In Israeli desert, wolves and hyenas cooperate on hunts

These unlikely allies work together to brave the harsh conditions in Israel's Negev Desert. 

Sometimes the most unlikely friends can be the best allies, especially in the animal world. A recent study published in Zoology in the Middle East finds that grey wolves and striped hyenas in Israel’s Negev desert work together to survive.

Their friendship is made especially unlikely because prey is scarce in the desert. Usually, those conditions would push carnivores like the wolves and hyenas to compete, rather than collaborate. But something different is happening in the Negev.

Both animals are fairly large creatures. Striped hyenas have been known to kill large dogs. Grey wolves are known for killing other large creatures (such as coyotes) that get between them and their food. In the Negev, both animals have the same diet, which includes both plants and animals (in addition to insects and scavenged trash).

Despite the enmity that these conditions should produce, however, researchers Vladimir Dinets and Beniamin Eligulashvili noticed that hyenas and grey wolves were hunting together in packs.

“Animal behavior is often more flexible than described in textbooks,” said Dr. Dinets in a press release. “When necessary, animals can abandon their usual strategies and learn something completely new and unexpected. It’s a very useful skill for people, too.”

Researchers first noticed the collaboration when they saw hyena footprints intermingled with wolf prints. They recorded the same phenomenon four years later. According to a press release, the researchers are still not sure whether or not the collaboration is totally aberrant behavior for the two species.

This is particularly unusual, researchers say, because striped hyenas are typically solitary animals, whereas wolves usually travel in packs.

What benefits do the species gain from combining their resources?

Dinets speculates that the interspecies cooperation occurs due to the sheer scarcity of prey in the area. Each animal brings its own specialized skills to the relationship.

Researchers say that while wolves are better hunters than hyenas, due to the benefit of pack hunting techniques and inborn speed and agility, hyenas are better at scenting prey and performing dexterous tasks, such as opening cans and cracking bones.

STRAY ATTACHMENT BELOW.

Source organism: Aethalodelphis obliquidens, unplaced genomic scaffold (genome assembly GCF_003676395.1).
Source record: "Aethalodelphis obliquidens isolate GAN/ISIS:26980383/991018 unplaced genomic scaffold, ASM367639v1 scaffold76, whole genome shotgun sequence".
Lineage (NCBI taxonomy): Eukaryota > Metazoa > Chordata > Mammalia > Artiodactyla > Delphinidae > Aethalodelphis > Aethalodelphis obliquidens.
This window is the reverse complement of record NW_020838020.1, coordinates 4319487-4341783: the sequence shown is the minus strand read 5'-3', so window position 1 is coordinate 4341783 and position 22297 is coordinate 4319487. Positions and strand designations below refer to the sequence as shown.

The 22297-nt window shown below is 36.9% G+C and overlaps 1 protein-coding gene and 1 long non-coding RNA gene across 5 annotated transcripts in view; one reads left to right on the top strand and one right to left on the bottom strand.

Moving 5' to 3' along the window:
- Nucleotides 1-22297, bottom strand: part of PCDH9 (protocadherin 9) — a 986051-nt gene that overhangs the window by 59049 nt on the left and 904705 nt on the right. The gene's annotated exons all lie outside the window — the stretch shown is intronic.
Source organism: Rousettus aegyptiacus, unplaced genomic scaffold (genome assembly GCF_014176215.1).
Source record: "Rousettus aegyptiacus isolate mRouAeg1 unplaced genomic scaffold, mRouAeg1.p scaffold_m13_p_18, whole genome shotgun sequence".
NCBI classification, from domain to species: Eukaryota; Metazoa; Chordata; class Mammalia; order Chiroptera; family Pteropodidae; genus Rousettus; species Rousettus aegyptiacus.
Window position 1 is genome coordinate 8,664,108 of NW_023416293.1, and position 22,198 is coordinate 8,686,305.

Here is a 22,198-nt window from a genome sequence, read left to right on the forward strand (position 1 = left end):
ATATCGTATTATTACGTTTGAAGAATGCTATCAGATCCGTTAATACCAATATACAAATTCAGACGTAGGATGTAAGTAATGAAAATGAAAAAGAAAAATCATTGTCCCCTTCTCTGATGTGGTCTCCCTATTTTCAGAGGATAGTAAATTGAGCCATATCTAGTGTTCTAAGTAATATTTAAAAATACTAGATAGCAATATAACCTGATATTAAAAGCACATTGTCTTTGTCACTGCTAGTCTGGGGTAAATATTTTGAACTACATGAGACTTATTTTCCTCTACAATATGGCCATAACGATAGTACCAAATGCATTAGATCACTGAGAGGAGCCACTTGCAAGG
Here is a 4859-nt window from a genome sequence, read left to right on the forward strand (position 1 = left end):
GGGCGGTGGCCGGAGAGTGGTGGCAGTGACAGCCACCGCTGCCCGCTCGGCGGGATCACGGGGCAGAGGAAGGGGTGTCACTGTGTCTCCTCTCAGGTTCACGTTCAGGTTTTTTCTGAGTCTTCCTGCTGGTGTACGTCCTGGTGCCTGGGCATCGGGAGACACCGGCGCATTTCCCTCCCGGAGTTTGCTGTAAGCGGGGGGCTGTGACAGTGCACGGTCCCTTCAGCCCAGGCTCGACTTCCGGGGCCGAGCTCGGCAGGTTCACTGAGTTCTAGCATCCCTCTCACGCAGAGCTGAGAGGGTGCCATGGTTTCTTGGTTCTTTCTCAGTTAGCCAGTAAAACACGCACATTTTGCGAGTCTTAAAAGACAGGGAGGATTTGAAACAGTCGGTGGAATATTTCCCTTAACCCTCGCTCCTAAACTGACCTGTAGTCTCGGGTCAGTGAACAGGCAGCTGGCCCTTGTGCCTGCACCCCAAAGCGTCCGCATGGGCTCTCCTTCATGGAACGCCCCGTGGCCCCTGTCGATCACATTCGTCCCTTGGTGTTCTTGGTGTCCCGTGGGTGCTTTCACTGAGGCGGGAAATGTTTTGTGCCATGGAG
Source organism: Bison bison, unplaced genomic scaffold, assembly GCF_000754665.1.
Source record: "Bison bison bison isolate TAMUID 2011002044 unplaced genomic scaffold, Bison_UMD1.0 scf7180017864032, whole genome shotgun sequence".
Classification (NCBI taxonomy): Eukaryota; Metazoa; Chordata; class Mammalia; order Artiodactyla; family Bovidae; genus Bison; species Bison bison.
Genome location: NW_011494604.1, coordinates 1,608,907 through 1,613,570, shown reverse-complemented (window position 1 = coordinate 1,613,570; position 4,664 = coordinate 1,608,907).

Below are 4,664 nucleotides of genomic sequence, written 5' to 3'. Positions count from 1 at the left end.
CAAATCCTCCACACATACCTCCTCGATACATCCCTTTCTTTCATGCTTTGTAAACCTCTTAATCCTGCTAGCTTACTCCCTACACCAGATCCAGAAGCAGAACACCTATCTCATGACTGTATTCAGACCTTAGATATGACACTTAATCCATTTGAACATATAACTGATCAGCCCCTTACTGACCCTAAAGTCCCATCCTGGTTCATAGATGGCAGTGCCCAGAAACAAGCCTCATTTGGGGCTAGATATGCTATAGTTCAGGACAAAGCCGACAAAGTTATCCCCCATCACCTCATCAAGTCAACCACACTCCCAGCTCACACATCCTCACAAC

Though Dinets and Eligulashvili say that it is difficult to find and study interspecies cooperation between carnivores like the striped hyenas and grey wolves, Dinets told the Washington Post such collaboration is certainly not unknown.

Ancient humans hunted alongside dogs, of course. Coyotes and American badgers also collaborate for food, and moray eels are particularly helpful allies, willing to collaborate with both coral trout and grouper.

Other mutually beneficial relationships in the animal kingdom are better known. Egrets and hippos are known for their friendship, with egrets providing de-lousing services to hippos, and hippos providing protection in return.

Zebras and ostriches also enjoy friendly large mammal-bird cooperation. With limited eyesight, zebras have a difficult time sighting enemies. Ostriches cannot smell their enemies. Together, the two animals offer each other protection by playing to their own strengths. 

Whether or not the wolf-hyena collaboration that Dinets and Eligulashvili discovered in the Negev is totally out of character for the species is still unknown.

You've read  of  free articles. Subscribe to continue.

Dear Reader,

About a year ago, I happened upon this statement about the Monitor in the Harvard Business Review – under the charming heading of “do things that don’t interest you”:

“Many things that end up” being meaningful, writes social scientist Joseph Grenny, “have come from conference workshops, articles, or online videos that began as a chore and ended with an insight. My work in Kenya, for example, was heavily influenced by a Christian Science Monitor article I had forced myself to read 10 years earlier. Sometimes, we call things ‘boring’ simply because they lie outside the box we are currently in.”

If you were to come up with a punchline to a joke about the Monitor, that would probably be it. We’re seen as being global, fair, insightful, and perhaps a bit too earnest. We’re the bran muffin of journalism.

But you know what? We change lives. And I’m going to argue that we change lives precisely because we force open that too-small box that most human beings think they live in.

The Monitor is a peculiar little publication that’s hard for the world to figure out. We’re run by a church, but we’re not only for church members and we’re not about converting people. We’re known as being fair even as the world becomes as polarized as at any time since the newspaper’s founding in 1908.

We have a mission beyond circulation, we want to bridge divides. We’re about kicking down the door of thought everywhere and saying, “You are bigger and more capable than you realize. And we can prove it.”

If you’re looking for bran muffin journalism, you can subscribe to the Monitor for $15. You’ll get the Monitor Weekly magazine, the Monitor Daily email, and unlimited access to